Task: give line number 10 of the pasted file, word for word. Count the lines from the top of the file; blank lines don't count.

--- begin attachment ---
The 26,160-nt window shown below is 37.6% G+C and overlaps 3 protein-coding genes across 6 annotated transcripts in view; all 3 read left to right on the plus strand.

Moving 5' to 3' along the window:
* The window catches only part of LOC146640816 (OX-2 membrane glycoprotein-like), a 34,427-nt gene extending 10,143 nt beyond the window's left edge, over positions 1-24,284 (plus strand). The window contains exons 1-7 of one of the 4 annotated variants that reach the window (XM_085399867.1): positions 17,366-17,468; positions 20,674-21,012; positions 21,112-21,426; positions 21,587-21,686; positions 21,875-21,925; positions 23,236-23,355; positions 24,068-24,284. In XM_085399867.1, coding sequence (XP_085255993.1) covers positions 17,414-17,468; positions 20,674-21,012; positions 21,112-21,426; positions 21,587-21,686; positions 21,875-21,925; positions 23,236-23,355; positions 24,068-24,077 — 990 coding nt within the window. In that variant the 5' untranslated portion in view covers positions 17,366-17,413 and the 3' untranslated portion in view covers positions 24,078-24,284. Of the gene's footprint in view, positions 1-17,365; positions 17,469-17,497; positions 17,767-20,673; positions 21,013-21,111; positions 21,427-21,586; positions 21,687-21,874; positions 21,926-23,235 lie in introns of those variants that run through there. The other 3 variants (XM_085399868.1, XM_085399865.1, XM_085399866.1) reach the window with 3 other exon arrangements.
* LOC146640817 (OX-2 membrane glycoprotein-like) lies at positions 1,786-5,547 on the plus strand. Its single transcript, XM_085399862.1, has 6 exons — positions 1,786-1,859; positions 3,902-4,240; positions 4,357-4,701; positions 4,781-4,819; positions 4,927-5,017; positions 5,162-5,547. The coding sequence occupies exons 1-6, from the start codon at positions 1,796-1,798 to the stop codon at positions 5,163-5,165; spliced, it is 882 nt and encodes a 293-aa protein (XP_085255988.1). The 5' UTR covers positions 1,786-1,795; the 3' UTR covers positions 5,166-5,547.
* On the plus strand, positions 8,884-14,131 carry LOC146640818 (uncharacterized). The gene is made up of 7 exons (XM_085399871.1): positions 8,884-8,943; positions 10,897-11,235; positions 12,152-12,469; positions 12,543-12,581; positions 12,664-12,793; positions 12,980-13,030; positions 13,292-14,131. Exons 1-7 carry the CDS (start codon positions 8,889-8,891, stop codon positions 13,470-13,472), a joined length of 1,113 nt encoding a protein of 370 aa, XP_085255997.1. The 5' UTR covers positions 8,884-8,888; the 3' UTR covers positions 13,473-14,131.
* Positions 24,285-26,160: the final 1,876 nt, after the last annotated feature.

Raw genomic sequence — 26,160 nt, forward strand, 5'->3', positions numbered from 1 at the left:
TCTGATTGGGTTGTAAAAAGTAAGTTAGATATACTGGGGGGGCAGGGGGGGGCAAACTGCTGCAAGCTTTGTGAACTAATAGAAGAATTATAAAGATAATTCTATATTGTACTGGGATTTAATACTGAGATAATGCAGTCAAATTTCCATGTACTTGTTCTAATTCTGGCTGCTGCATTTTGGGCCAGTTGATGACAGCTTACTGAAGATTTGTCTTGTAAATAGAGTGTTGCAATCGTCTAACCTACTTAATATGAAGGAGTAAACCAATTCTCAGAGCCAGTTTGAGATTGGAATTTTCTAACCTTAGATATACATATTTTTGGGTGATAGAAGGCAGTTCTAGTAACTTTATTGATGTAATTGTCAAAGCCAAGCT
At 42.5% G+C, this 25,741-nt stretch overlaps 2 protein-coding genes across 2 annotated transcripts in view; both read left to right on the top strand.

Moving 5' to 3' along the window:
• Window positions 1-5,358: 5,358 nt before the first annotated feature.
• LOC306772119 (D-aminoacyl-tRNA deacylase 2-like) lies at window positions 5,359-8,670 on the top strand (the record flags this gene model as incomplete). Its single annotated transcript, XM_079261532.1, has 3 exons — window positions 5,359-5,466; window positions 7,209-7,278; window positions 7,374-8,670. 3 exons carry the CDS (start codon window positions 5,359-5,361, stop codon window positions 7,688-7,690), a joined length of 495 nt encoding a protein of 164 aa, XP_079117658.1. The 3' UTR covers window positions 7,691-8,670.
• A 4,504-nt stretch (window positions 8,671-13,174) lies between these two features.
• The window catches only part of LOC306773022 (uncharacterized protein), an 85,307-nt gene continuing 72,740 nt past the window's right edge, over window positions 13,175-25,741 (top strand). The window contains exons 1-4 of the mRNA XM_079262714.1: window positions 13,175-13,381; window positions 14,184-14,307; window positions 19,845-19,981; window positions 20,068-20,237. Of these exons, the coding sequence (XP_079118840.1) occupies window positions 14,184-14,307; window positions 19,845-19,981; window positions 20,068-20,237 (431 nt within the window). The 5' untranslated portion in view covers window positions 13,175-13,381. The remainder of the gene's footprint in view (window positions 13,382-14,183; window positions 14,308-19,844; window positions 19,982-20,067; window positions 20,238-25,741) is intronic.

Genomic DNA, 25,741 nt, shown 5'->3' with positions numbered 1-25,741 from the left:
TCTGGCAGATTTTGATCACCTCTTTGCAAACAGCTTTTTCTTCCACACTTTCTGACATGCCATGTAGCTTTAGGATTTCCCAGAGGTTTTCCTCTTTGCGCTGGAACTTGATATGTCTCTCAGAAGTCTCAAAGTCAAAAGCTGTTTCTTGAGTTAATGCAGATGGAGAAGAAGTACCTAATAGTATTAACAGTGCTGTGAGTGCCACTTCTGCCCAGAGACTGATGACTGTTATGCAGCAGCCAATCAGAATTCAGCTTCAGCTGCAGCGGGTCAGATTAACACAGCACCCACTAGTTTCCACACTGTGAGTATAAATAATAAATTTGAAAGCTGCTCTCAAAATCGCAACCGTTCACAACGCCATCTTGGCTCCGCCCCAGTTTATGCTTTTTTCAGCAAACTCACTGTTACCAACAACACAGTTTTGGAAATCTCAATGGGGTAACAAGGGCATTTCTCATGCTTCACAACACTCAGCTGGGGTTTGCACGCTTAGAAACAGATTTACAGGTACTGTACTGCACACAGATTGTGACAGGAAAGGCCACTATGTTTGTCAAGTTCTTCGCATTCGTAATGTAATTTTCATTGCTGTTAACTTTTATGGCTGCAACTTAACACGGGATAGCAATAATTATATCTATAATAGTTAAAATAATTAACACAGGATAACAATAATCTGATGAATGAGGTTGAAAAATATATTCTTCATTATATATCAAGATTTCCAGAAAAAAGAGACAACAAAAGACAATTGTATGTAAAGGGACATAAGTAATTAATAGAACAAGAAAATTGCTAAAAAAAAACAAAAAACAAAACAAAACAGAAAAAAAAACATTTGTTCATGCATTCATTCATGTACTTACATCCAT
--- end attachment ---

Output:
Moving 5' to 3' along the window: